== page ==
Idling

One of my favourite books is How To Be Idle by Tom Hodgkinson. As one reviewer says “It’s not really about being idle per se, but simply allowing yourself to slow down, enjoy life and family, and resist the relentless pressures of consumerism, social conformity, fear of financial failure, and so on”

Through a combination of circumstances, good fortune, and choice I am currently mostly idling. I have been for some time. I may continue for some more time.

I have written often about the cultural pressure to be busy, to be making an impact, and how this pressure is overheating our lives, our societies, and (literally) the planet.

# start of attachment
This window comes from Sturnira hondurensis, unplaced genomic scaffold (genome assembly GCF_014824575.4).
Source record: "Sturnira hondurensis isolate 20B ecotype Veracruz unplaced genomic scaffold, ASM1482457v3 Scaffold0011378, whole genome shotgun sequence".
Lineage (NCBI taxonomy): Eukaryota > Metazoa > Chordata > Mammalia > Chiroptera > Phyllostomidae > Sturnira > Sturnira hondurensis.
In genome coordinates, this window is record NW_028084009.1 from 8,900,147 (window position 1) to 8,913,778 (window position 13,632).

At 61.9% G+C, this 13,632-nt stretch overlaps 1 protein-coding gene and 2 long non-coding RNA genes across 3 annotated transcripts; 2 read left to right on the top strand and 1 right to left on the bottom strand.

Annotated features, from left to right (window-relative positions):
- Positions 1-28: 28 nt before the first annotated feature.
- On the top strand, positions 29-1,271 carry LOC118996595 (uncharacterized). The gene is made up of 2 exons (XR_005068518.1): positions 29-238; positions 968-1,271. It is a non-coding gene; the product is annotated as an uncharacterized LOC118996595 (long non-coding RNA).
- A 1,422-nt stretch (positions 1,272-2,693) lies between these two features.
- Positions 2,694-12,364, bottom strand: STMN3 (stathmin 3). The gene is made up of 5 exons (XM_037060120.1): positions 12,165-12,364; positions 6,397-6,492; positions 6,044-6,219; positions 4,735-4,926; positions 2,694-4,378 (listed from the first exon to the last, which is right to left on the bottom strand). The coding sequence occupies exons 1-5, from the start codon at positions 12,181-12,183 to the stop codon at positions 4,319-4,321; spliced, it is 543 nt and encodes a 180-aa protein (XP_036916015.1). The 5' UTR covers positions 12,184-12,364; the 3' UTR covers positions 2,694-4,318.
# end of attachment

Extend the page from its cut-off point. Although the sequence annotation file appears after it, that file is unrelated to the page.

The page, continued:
I am convinced that the next wave of automation will hit knowledge workers in much the same way as mechanical automation hit the factory production line. For those of you who are currently very busy, and perhaps outraged by my flagrant time wasting, consider it research undertaken on your behalf.

On the other hand I like the idea of an engine idling shortly before it bursts into life and roars off in a new direction. This may happen to me – or it may not.

3 thoughts on “Idling

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